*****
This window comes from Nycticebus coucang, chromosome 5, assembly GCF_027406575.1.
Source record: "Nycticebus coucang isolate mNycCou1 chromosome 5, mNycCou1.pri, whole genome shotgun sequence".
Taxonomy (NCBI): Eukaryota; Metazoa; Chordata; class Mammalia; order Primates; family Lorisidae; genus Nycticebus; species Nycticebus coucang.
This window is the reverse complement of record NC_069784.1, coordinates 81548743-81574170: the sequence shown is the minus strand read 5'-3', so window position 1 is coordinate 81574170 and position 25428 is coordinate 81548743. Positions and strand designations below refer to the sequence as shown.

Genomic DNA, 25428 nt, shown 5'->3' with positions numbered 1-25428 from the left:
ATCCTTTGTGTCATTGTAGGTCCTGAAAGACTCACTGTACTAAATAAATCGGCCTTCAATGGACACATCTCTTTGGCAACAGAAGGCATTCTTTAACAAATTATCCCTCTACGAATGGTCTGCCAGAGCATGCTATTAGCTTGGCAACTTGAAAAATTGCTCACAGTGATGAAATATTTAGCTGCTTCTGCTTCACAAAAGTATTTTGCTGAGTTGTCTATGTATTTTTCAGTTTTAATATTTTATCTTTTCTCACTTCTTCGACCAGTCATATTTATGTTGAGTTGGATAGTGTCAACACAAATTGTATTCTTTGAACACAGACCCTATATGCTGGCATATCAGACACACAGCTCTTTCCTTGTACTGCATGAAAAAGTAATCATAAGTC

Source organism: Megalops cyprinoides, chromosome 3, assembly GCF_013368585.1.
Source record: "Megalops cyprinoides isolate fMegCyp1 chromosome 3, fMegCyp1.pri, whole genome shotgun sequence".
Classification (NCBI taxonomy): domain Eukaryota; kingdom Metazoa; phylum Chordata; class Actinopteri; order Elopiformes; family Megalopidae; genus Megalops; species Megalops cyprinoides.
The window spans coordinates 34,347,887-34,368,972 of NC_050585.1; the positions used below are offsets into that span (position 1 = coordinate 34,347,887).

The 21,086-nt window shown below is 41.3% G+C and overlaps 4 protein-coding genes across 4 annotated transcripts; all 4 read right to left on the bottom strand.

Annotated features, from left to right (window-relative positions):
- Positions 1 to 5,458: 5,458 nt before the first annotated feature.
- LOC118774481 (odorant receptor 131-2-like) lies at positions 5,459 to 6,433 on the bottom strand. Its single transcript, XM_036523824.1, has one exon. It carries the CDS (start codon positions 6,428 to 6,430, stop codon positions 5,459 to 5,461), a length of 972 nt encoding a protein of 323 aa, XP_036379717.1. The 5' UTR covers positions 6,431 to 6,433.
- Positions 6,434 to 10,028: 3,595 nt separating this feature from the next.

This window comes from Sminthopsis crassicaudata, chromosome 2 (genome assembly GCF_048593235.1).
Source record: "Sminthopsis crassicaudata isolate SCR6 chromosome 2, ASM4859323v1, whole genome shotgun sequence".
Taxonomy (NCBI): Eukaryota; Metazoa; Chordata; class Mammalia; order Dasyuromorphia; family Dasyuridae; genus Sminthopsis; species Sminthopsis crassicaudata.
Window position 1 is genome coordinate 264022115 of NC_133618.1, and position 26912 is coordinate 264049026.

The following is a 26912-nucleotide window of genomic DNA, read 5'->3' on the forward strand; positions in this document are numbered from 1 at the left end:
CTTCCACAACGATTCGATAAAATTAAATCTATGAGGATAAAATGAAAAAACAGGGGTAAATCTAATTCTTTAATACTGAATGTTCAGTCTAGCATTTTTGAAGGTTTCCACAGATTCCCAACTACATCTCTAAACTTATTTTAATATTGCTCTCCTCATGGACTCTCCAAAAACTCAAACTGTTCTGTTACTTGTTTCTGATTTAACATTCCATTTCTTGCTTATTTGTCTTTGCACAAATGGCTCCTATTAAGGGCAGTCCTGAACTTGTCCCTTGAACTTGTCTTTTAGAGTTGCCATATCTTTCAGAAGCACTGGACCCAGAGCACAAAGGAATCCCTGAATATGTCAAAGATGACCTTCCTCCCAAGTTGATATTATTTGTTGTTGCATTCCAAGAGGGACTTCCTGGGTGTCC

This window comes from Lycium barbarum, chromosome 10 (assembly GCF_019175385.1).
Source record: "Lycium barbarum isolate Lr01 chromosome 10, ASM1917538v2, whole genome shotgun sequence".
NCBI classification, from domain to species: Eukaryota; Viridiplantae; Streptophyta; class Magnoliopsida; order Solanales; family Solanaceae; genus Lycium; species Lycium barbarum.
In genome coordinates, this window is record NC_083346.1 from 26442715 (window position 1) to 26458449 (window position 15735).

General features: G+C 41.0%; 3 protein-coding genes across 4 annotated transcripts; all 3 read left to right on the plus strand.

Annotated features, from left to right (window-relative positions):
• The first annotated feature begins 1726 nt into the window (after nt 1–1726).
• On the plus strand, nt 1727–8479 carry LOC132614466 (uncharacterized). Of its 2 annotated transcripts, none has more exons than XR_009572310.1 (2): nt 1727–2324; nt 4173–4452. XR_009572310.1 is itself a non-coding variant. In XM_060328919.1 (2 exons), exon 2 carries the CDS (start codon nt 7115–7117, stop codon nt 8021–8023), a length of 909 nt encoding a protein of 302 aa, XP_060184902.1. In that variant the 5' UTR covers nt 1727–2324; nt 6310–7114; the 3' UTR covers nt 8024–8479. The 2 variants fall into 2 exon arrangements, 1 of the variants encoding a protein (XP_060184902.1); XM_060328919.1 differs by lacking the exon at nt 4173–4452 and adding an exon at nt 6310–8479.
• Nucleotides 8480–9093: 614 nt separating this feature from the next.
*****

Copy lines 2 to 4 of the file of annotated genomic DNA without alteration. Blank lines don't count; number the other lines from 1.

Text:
Source record: "Nycticebus coucang isolate mNycCou1 chromosome 5, mNycCou1.pri, whole genome shotgun sequence".
Taxonomy (NCBI): Eukaryota; Metazoa; Chordata; class Mammalia; order Primates; family Lorisidae; genus Nycticebus; species Nycticebus coucang.
This window is the reverse complement of record NC_069784.1, coordinates 81548743-81574170: the sequence shown is the minus strand read 5'-3', so window position 1 is coordinate 81574170 and position 25428 is coordinate 81548743. Positions and strand designations below refer to the sequence as shown.